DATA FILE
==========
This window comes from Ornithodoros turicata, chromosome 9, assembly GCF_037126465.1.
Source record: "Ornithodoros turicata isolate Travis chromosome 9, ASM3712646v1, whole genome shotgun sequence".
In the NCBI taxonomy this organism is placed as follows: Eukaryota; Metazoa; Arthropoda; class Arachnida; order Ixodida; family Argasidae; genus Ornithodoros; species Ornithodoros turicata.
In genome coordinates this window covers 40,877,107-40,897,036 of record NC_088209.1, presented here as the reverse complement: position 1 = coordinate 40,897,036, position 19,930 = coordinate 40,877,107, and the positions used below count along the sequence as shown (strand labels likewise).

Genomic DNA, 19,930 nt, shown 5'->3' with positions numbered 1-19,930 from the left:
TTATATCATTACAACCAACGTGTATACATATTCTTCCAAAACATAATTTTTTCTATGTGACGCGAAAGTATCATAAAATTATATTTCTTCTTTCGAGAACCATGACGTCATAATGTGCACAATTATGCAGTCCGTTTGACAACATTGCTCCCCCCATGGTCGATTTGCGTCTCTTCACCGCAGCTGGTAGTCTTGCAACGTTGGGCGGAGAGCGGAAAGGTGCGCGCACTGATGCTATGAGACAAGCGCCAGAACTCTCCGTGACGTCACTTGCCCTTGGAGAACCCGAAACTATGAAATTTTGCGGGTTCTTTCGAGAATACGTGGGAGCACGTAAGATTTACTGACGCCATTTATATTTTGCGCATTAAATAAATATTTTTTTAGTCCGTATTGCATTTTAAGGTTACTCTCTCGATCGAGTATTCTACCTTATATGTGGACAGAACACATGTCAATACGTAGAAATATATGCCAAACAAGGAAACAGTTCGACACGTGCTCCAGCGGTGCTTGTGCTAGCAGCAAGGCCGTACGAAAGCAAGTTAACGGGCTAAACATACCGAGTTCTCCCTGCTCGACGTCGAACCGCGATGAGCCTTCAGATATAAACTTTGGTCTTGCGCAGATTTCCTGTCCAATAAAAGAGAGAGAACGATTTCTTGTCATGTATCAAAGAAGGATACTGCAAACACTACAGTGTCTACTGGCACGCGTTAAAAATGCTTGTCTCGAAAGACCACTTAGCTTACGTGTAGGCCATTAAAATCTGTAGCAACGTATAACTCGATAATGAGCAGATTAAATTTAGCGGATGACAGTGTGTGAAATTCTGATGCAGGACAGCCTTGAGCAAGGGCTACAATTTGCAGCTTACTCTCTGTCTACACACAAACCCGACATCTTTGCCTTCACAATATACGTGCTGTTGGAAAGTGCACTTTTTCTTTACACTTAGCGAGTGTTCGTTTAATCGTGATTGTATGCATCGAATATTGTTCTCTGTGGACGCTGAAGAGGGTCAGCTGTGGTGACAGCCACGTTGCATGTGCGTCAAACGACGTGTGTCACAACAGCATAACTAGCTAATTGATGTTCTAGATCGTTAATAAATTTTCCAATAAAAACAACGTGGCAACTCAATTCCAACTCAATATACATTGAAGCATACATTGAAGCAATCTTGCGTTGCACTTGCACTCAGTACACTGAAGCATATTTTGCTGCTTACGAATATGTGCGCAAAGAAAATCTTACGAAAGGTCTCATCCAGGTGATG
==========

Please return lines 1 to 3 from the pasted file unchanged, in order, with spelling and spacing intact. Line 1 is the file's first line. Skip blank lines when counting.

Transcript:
This window comes from Ornithodoros turicata, chromosome 9, assembly GCF_037126465.1.
Source record: "Ornithodoros turicata isolate Travis chromosome 9, ASM3712646v1, whole genome shotgun sequence".
In the NCBI taxonomy this organism is placed as follows: Eukaryota; Metazoa; Arthropoda; class Arachnida; order Ixodida; family Argasidae; genus Ornithodoros; species Ornithodoros turicata.